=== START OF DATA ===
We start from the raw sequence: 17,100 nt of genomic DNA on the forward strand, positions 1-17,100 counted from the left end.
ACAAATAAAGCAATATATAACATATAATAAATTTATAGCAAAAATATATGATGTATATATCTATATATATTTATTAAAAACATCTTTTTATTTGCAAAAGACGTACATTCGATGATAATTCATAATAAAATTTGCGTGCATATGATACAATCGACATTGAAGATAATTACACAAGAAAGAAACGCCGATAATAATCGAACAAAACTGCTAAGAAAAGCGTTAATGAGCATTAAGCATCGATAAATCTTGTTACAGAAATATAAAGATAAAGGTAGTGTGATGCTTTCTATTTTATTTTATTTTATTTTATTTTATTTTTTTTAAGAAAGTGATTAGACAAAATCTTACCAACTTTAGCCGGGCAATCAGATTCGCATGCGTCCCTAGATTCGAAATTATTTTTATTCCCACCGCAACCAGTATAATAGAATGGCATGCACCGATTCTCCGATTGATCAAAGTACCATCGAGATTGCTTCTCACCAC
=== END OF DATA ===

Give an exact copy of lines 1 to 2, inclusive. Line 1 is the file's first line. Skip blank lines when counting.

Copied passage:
We start from the raw sequence: 17,100 nt of genomic DNA on the forward strand, positions 1-17,100 counted from the left end.
ACAAATAAAGCAATATATAACATATAATAAATTTATAGCAAAAATATATGATGTATATATCTATATATATTTATTAAAAACATCTTTTTATTTGCAAAAGACGTACATTCGATGATAATTCATAATAAAATTTGCGTGCATATGATACAATCGACATTGAAGATAATTACACAAGAAAGAAACGCCGATAATAATCGAACAAAACTGCTAAGAAAAGCGTTAATGAGCATTAAGCATCGATAAATCTTGTTACAGAAATATAAAGATAAAGGTAGTGTGATGCTTTCTATTTTATTTTATTTTATTTTATTTTATTTTTTTTAAGAAAGTGATTAGACAAAATCTTACCAACTTTAGCCGGGCAATCAGATTCGCATGCGTCCCTAGATTCGAAATTATTTTTATTCCCACCGCAACCAGTATAATAGAATGGCATGCACCGATTCTCCGATTGATCAAAGTACCATCGAGATTGCTTCTCACCAC